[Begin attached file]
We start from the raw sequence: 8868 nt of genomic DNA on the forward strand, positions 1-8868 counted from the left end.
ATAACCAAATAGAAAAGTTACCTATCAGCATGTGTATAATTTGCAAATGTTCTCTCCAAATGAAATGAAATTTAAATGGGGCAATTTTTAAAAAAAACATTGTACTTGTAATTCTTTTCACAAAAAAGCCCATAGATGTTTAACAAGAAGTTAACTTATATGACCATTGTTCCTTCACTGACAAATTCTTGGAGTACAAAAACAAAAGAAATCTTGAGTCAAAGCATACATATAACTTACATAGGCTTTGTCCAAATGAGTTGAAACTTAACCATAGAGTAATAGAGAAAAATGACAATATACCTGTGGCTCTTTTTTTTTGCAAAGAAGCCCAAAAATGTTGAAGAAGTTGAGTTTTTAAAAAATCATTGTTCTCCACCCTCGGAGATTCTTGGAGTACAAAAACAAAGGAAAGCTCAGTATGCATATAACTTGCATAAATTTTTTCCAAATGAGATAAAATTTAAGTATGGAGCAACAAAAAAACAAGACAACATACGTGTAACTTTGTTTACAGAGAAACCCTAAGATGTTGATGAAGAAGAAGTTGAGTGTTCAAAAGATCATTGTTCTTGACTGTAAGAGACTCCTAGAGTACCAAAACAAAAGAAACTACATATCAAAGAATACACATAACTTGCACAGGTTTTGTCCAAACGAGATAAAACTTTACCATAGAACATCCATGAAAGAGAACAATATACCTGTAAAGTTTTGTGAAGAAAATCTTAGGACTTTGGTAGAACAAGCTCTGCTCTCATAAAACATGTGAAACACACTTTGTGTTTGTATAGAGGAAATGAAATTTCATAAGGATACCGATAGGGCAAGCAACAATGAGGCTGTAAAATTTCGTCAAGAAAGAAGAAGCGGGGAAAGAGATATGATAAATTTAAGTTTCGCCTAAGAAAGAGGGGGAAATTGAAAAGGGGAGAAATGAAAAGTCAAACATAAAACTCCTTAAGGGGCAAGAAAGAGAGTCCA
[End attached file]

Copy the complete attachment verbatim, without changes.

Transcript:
We start from the raw sequence: 8868 nt of genomic DNA on the forward strand, positions 1-8868 counted from the left end.
ATAACCAAATAGAAAAGTTACCTATCAGCATGTGTATAATTTGCAAATGTTCTCTCCAAATGAAATGAAATTTAAATGGGGCAATTTTTAAAAAAAACATTGTACTTGTAATTCTTTTCACAAAAAAGCCCATAGATGTTTAACAAGAAGTTAACTTATATGACCATTGTTCCTTCACTGACAAATTCTTGGAGTACAAAAACAAAAGAAATCTTGAGTCAAAGCATACATATAACTTACATAGGCTTTGTCCAAATGAGTTGAAACTTAACCATAGAGTAATAGAGAAAAATGACAATATACCTGTGGCTCTTTTTTTTTGCAAAGAAGCCCAAAAATGTTGAAGAAGTTGAGTTTTTAAAAAATCATTGTTCTCCACCCTCGGAGATTCTTGGAGTACAAAAACAAAGGAAAGCTCAGTATGCATATAACTTGCATAAATTTTTTCCAAATGAGATAAAATTTAAGTATGGAGCAACAAAAAAACAAGACAACATACGTGTAACTTTGTTTACAGAGAAACCCTAAGATGTTGATGAAGAAGAAGTTGAGTGTTCAAAAGATCATTGTTCTTGACTGTAAGAGACTCCTAGAGTACCAAAACAAAAGAAACTACATATCAAAGAATACACATAACTTGCACAGGTTTTGTCCAAACGAGATAAAACTTTACCATAGAACATCCATGAAAGAGAACAATATACCTGTAAAGTTTTGTGAAGAAAATCTTAGGACTTTGGTAGAACAAGCTCTGCTCTCATAAAACATGTGAAACACACTTTGTGTTTGTATAGAGGAAATGAAATTTCATAAGGATACCGATAGGGCAAGCAACAATGAGGCTGTAAAATTTCGTCAAGAAAGAAGAAGCGGGGAAAGAGATATGATAAATTTAAGTTTCGCCTAAGAAAGAGGGGGAAATTGAAAAGGGGAGAAATGAAAAGTCAAACATAAAACTCCTTAAGGGGCAAGAAAGAGAGTCCA